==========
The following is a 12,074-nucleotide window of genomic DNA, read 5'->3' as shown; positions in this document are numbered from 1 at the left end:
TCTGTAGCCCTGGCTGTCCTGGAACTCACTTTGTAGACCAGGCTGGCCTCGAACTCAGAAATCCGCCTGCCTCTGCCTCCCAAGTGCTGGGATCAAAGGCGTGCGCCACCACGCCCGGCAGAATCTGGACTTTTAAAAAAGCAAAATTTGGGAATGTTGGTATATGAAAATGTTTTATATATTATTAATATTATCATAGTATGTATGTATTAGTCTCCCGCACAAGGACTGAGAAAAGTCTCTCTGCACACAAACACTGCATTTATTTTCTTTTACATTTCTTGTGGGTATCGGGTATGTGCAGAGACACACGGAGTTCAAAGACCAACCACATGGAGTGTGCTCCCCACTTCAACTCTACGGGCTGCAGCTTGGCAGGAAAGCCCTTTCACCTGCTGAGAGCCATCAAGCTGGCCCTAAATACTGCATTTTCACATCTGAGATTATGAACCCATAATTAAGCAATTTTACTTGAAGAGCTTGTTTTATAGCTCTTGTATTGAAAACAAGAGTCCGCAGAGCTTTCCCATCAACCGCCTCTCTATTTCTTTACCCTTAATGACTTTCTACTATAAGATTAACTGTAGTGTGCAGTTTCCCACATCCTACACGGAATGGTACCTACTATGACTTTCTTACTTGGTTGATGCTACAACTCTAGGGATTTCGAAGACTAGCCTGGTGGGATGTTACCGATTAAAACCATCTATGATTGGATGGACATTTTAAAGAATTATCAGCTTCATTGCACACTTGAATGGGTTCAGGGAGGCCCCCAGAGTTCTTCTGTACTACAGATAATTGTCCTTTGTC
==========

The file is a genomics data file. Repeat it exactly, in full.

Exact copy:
The following is a 12,074-nucleotide window of genomic DNA, read 5'->3' as shown; positions in this document are numbered from 1 at the left end:
TCTGTAGCCCTGGCTGTCCTGGAACTCACTTTGTAGACCAGGCTGGCCTCGAACTCAGAAATCCGCCTGCCTCTGCCTCCCAAGTGCTGGGATCAAAGGCGTGCGCCACCACGCCCGGCAGAATCTGGACTTTTAAAAAAGCAAAATTTGGGAATGTTGGTATATGAAAATGTTTTATATATTATTAATATTATCATAGTATGTATGTATTAGTCTCCCGCACAAGGACTGAGAAAAGTCTCTCTGCACACAAACACTGCATTTATTTTCTTTTACATTTCTTGTGGGTATCGGGTATGTGCAGAGACACACGGAGTTCAAAGACCAACCACATGGAGTGTGCTCCCCACTTCAACTCTACGGGCTGCAGCTTGGCAGGAAAGCCCTTTCACCTGCTGAGAGCCATCAAGCTGGCCCTAAATACTGCATTTTCACATCTGAGATTATGAACCCATAATTAAGCAATTTTACTTGAAGAGCTTGTTTTATAGCTCTTGTATTGAAAACAAGAGTCCGCAGAGCTTTCCCATCAACCGCCTCTCTATTTCTTTACCCTTAATGACTTTCTACTATAAGATTAACTGTAGTGTGCAGTTTCCCACATCCTACACGGAATGGTACCTACTATGACTTTCTTACTTGGTTGATGCTACAACTCTAGGGATTTCGAAGACTAGCCTGGTGGGATGTTACCGATTAAAACCATCTATGATTGGATGGACATTTTAAAGAATTATCAGCTTCATTGCACACTTGAATGGGTTCAGGGAGGCCCCCAGAGTTCTTCTGTACTACAGATAATTGTCCTTTGTC